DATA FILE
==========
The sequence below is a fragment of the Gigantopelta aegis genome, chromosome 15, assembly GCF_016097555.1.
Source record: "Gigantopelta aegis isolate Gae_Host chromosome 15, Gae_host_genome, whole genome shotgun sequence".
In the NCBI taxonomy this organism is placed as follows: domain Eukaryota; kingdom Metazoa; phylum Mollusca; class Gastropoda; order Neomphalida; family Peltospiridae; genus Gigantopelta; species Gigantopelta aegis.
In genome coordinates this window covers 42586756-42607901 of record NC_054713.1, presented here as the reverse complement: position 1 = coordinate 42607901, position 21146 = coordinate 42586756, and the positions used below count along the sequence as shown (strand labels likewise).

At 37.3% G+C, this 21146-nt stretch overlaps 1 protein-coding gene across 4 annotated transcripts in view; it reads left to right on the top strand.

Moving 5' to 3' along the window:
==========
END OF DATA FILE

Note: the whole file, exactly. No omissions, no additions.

The sequence below is a fragment of the Gigantopelta aegis genome, chromosome 15, assembly GCF_016097555.1.
Source record: "Gigantopelta aegis isolate Gae_Host chromosome 15, Gae_host_genome, whole genome shotgun sequence".
In the NCBI taxonomy this organism is placed as follows: domain Eukaryota; kingdom Metazoa; phylum Mollusca; class Gastropoda; order Neomphalida; family Peltospiridae; genus Gigantopelta; species Gigantopelta aegis.
In genome coordinates this window covers 42586756-42607901 of record NC_054713.1, presented here as the reverse complement: position 1 = coordinate 42607901, position 21146 = coordinate 42586756, and the positions used below count along the sequence as shown (strand labels likewise).

At 37.3% G+C, this 21146-nt stretch overlaps 1 protein-coding gene across 4 annotated transcripts in view; it reads left to right on the top strand.

Moving 5' to 3' along the window: